A Russian SU-27 Flanker intercepted a US Navy P-8 Poseidon plane in the Black Sea. Reports are the SU-27 was as close as 10 feet to the US Navy patrol aircraft.

Russian fighter planes have continued their aggressive nature when it comes to operations in international waters against US aircraft and ships. The latest incident involves a Russian SU-27 Flanker intercepting one of the US Navy’s newest aircraft–the P-8 Poseidon.

The incident between the Navy P-8A Poseidon surveillance aircraft and a Sukhoi Su-27 Flanker occurred at about 11:20 A.M. local time in international airspace over the Black Sea. It lasted approximately 19 minutes according to a statement provided by the Pentagon.

“These actions have the potential to unnecessarily escalate tensions, and could result in a miscalculation or accident,” Pentagon Spokesman Jeff Davis said in a statement. This is not the first time Russian aircraft have been overly aggressive agains US forces in the same area.

Back in April, Russian SU-24 fighters came dangerously close (some estimates as near as 30 feet) during flyover runs to the USS Donald Cook in the Baltic Sea.

“During the intercept, which lasted approximately 19 minutes, the Su-27 initially maintained a 30-foot separation distance then closed to within 10 feet of the P-8A, which is considered unsafe and unprofessional,” read the statement.

No kidding. 10 feet is an unprofessional distance, no matter how you look at it.

Russian fighter executes 'unsafe intercept' of US Navy plane over Black Sea

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Additionally, Russian aircraft routinely fly with their transponders turned off. A transponders emitted signal helps the U.S. military identify the planes as Russian aircraft and turning them on is a normal part of the flight process. But President Vladimir Putin doesn’t necessarily feel Russian aircraft aren’t the only ones breaking the rules.

Back in July Russian President Putin had this to say about other NATO aircraft not having their transponders on:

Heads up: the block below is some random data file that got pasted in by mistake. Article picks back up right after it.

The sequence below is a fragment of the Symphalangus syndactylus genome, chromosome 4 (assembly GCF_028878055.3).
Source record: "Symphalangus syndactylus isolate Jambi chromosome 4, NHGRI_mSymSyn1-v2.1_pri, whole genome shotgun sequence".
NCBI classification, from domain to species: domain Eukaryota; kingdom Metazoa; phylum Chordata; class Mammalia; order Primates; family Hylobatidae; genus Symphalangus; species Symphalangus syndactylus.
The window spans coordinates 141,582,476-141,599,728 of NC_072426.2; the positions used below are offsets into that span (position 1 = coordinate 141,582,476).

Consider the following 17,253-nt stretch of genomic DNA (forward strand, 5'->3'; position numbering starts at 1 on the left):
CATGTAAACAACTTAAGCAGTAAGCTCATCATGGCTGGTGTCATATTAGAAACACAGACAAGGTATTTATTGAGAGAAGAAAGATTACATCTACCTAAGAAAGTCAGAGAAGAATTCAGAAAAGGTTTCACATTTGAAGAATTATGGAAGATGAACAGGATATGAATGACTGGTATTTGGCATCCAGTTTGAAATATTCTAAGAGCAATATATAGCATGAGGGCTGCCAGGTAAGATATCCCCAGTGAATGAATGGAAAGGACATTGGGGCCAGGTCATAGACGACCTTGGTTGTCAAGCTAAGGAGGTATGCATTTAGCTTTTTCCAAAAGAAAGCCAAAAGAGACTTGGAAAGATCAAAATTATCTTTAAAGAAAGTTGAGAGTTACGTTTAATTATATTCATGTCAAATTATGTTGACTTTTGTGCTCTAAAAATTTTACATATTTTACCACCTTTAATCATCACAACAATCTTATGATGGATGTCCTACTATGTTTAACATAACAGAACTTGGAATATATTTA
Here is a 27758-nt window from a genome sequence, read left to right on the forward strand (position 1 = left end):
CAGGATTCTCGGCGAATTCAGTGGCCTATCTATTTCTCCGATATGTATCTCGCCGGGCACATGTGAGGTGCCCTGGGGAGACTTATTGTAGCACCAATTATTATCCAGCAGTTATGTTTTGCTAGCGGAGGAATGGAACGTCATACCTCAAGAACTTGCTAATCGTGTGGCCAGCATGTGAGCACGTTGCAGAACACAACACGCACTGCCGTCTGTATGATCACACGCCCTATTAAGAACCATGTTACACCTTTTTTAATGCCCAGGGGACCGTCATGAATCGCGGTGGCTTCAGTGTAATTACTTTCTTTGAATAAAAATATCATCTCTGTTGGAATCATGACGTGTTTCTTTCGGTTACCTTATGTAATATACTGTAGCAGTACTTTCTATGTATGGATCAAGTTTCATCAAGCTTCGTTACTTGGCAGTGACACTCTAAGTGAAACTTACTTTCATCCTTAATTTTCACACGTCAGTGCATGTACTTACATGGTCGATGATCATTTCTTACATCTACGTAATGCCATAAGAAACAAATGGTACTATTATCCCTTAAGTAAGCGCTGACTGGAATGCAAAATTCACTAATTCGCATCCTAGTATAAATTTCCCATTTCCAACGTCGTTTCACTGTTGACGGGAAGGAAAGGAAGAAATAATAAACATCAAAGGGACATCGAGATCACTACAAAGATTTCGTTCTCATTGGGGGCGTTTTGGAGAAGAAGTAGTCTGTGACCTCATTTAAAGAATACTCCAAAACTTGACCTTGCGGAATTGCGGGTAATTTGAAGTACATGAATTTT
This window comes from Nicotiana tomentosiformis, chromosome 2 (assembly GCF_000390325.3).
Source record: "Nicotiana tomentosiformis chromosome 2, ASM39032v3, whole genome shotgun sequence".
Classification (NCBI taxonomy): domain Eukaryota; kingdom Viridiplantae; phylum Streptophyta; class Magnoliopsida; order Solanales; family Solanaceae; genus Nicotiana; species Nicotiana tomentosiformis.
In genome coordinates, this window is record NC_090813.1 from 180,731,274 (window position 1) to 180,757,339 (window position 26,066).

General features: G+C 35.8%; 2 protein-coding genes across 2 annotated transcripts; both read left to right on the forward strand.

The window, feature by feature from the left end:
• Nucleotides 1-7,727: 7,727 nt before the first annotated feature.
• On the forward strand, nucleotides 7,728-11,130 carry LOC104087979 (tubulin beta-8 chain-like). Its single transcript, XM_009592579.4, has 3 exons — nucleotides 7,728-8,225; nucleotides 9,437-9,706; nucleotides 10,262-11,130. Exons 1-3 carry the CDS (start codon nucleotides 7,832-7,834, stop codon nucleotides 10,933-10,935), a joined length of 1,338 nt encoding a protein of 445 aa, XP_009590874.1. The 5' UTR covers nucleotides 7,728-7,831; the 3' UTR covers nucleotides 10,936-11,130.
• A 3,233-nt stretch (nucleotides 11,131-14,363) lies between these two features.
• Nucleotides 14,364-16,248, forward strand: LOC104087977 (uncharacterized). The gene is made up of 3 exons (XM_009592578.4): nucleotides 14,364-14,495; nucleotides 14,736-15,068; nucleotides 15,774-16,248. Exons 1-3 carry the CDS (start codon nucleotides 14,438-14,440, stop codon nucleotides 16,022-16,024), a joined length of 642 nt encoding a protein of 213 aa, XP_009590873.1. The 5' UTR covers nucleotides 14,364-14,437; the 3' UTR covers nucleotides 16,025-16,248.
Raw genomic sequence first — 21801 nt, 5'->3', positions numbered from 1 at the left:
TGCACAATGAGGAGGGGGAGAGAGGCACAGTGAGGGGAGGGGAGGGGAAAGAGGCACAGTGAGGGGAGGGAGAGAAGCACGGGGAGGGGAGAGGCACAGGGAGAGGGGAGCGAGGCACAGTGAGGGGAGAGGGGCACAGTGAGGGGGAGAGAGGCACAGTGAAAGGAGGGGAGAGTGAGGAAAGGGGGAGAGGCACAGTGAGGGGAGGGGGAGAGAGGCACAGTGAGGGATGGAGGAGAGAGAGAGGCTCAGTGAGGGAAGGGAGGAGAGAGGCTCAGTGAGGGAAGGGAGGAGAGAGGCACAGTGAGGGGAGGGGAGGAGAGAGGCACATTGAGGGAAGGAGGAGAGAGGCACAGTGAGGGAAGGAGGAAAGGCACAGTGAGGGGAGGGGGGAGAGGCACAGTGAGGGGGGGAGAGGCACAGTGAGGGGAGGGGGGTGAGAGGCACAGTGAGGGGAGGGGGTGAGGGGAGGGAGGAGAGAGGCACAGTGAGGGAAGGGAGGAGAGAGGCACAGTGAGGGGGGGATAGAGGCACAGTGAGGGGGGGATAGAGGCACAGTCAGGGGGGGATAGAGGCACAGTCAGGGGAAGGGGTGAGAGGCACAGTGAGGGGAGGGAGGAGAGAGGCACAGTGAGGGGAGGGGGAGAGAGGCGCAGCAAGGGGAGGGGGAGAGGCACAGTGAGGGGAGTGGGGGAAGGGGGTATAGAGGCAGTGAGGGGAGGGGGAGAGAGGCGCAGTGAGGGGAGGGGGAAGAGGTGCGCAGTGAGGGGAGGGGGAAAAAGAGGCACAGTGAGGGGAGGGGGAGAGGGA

“I would remind that not only Russian planes fly over the Baltics without turning on their respective identification devices, but also all NATO countries’ aircraft. The number of NATO flights over the Baltics in this mode is twice the efficiency of Russian aircraft flights. This is not our invention, this is statistics,” Putin said.

This latest incident occurred roughly 40 miles from Russia in the Black Sea in international waters when the Russian jet approached. It is not know if the SU-27 had its transponder turned off, however the aggressive nature of the Russian fighter was a cause for concern.

“We have deep concerns when there is an unsafe maneuver,” said the statement.

So what can the U.S. do besides just have “deep concerns”?

The next best option for the United States: provide a fighter escort with all maritime patrol aircraft transiting the Black Sea area.

This was exactly the case with China in 2001. A United States Navy P-3, on a routine surveillance mission near the Chinese coast collided with a Chinese fighter jet that was aggressively tailing it. The incident sparked an international incident and lead then Admiral Dennis Blair, commander in chief of the United States Pacific Command to remark: ”It’s not a normal practice to play bumper cars in the air.”

As a result, fighter escorts were practiced and put in place to deter the aggressive nature of Chinese fighter jets and with noticeable results.

Up close & personal! Now Russian jets are buzzing US spy planes at 20 feet!

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The unprofessionalism of Russian fighter aircraft must not be tolerated. The P-8 is one of America’s newest and most sophisticated surveillance planes. With the aggressive nature of Russian aircraft in the region, taking steps by using a fighter escort to mitigate such an incident is a prudent decision.

Seeing an F-22 or F-18 guarding a high value asset sends a message to Russia that the U.S. is serious about preserving its right  to fly in international airspace.

Top Photo: A Russian Aerospace Forces Su-27 is seen as it intercepts a Portuguese Air Force P-3C CUP+ Orion patrol aircraft. (Photo courtesy of YouTube)

This article was originally published on Fighter Sweep and written by Joe Ruzicka